In 1913 the buffalo nickel (Indian head nickel), designed by
James Earle Fraser (student of Augustus Saint-Gaudens), was put
into circulation. The design for the coin had an Indian's bust on
the obverse, or heads side. It is believed to have been a portrait
of three different Native Americans put together into one portrait.
On the reverse, or tails side, there is a portrait of a buffalo,
who is supposedly Black Diamond from the Central Park
So in 1913, the first year of issue, there were two distinct
varieties: buffalo on a raised mound and buffalo on flat ground.
When the coin first came out it was on the raised ground. But over
time the denomination, "Five Cents," quickly wore away. So later in
the year, the U.S Mint changed the design so the "Five Cents"
denomination was in a recessed area under the flat ground. The
buffalo nickels were produced at three mints: Philadelphia, Denver
Also from 1913 to 1916 the mint made matte proofs for collectors
and from 1936 and 1937 mirror proofs were made also for collectors.
The series continued without change for the rest of production and
ended in 1938 when the new Jefferson nickel design came out.
Rare Dates and
During production there were many errors. Some of them were the
1914, 4 over 3; the 1916 doubled-die obverse; the 1918 "D," 8 over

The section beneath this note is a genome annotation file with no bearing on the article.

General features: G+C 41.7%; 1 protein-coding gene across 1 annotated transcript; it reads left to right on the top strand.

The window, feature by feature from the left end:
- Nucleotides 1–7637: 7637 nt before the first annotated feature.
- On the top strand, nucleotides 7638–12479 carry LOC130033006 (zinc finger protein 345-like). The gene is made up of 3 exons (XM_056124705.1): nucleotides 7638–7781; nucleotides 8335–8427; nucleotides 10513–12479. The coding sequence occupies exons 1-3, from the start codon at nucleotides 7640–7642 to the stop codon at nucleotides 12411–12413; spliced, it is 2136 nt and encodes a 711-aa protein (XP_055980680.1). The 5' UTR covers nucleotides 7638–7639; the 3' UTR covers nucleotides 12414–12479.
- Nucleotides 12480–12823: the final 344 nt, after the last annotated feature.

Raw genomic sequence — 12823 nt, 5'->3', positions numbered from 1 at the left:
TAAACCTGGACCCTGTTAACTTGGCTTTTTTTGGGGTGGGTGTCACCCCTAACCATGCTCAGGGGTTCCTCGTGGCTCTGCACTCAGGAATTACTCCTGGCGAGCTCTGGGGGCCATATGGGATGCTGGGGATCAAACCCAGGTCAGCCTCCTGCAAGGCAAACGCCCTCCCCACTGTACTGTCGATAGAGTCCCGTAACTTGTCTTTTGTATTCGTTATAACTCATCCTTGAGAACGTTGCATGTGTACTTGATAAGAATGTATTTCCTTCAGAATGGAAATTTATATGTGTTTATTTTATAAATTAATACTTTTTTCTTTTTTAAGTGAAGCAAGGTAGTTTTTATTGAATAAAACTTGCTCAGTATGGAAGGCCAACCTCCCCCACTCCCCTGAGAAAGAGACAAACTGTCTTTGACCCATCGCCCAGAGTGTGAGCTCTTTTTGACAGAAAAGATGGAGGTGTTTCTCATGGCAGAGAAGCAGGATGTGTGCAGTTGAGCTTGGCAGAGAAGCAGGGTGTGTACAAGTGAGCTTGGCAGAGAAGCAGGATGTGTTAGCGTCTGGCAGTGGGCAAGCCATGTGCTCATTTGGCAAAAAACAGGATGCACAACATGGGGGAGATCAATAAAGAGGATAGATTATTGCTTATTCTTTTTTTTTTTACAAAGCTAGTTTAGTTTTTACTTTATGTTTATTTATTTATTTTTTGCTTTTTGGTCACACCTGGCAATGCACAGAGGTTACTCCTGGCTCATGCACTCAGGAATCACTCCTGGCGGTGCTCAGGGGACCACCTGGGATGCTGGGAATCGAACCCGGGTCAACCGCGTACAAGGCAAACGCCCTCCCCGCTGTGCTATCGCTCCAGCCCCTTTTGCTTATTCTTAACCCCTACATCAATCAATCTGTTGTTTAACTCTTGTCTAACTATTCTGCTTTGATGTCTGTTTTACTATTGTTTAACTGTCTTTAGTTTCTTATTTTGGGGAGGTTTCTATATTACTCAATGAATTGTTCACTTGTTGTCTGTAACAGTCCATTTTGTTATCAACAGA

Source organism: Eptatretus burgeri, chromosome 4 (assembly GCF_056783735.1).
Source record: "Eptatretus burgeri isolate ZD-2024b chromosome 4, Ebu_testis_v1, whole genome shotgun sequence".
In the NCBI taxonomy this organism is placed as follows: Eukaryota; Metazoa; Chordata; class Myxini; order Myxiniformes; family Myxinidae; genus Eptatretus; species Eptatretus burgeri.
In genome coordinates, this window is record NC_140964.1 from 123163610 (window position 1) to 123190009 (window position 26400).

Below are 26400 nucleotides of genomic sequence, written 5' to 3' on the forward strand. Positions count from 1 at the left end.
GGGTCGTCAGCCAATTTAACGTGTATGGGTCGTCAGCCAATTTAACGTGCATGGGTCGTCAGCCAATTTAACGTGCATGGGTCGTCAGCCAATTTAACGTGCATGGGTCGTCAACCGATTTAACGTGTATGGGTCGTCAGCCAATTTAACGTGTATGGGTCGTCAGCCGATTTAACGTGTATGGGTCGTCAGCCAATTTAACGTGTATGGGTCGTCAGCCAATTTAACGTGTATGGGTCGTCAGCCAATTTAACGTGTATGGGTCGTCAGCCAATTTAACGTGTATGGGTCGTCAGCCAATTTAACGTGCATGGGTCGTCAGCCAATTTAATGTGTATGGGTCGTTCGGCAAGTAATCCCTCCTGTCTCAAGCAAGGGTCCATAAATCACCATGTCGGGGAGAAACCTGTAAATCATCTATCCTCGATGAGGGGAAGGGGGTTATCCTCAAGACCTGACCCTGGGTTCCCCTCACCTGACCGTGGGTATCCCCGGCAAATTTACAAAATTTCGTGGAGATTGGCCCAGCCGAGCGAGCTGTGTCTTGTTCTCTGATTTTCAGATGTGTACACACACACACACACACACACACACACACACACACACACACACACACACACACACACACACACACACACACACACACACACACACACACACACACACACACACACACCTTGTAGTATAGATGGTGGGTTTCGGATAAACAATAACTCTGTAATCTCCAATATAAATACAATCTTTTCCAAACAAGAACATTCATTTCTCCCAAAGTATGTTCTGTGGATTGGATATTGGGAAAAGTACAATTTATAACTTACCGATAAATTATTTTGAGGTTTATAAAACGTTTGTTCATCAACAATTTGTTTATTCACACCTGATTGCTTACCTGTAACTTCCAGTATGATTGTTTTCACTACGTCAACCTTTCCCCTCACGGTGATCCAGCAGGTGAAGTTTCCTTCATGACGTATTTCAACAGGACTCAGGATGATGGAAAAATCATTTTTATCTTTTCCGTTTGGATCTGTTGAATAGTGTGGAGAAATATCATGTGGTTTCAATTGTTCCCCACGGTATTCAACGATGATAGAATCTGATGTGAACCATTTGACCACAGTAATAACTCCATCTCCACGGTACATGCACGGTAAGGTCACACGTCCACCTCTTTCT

7; the 1935 doubled-die reverse; the 1936 "D," 3 ½ legged
buffalo; the 1937 "D," three-legged buffalo; and the 1938"D," D
over S. Of course, these errors are rare, but some of the
lower mintage coins are the 1913 "D," variety one; the 1913 "S,"
variety one; the 1913 "D," variety two; the 1913 "S," variety two;
the 1914 "D," variety one; the 1915 "S;" the 1921 "S," the 1926
"S," and the 1931 "S."
The Legacy Lives On
Photo courtesy of
With the buffalo nickel's all-American, beloved design the U.S.
Mint came out with a commemorative silver dollar coin in
2001. It showed the original design of the coin with the
buffalo on a raised mound. The coin had some design changes to it.
One of the changes was that the "In God We Trust" motto was added
to it and the motto, "E Pluribus Unim," was moved to a different
part of the coin. It was struck in the Philadelphia Mint as a proof
which is a specially prepared coin made for collectors. It was also
struck in the Denver Mint as an uncirculated coin. In total only
about 500,000 were struck compared to the billions of pennies
struck each year.
Also later in 2006, the West Point Mint started to strike 24k
gold one ounce coins. Then, later in 2008, the mint also started to
also strike fractional gold coins. The denominations were a $25
half-ounce gold coin, a $10 quarter-ounce gold coin and a $5
tenth-ounce gold coin. The coins have been continued since then.
This year, 2013, marks the 100th anniversary of the